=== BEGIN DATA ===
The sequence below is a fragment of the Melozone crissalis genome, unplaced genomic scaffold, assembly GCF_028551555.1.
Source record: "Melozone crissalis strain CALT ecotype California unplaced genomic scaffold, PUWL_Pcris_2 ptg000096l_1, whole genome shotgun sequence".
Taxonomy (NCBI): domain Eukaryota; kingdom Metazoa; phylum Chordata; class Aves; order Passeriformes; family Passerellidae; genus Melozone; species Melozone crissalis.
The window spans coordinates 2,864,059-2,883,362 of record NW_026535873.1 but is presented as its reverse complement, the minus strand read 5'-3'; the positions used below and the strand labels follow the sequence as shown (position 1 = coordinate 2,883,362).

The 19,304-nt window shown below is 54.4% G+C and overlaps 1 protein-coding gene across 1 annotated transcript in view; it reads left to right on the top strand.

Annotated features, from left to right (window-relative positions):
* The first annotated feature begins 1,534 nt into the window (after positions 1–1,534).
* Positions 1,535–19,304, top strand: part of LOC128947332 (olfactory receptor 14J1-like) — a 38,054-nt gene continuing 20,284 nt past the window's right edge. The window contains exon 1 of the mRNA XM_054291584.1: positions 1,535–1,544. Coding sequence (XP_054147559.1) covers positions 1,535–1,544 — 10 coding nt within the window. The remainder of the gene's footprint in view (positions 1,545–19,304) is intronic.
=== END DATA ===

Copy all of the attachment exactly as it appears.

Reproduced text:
The sequence below is a fragment of the Melozone crissalis genome, unplaced genomic scaffold, assembly GCF_028551555.1.
Source record: "Melozone crissalis strain CALT ecotype California unplaced genomic scaffold, PUWL_Pcris_2 ptg000096l_1, whole genome shotgun sequence".
Taxonomy (NCBI): domain Eukaryota; kingdom Metazoa; phylum Chordata; class Aves; order Passeriformes; family Passerellidae; genus Melozone; species Melozone crissalis.
The window spans coordinates 2,864,059-2,883,362 of record NW_026535873.1 but is presented as its reverse complement, the minus strand read 5'-3'; the positions used below and the strand labels follow the sequence as shown (position 1 = coordinate 2,883,362).

The 19,304-nt window shown below is 54.4% G+C and overlaps 1 protein-coding gene across 1 annotated transcript in view; it reads left to right on the top strand.

Annotated features, from left to right (window-relative positions):
* The first annotated feature begins 1,534 nt into the window (after positions 1–1,534).
* Positions 1,535–19,304, top strand: part of LOC128947332 (olfactory receptor 14J1-like) — a 38,054-nt gene continuing 20,284 nt past the window's right edge. The window contains exon 1 of the mRNA XM_054291584.1: positions 1,535–1,544. Coding sequence (XP_054147559.1) covers positions 1,535–1,544 — 10 coding nt within the window. The remainder of the gene's footprint in view (positions 1,545–19,304) is intronic.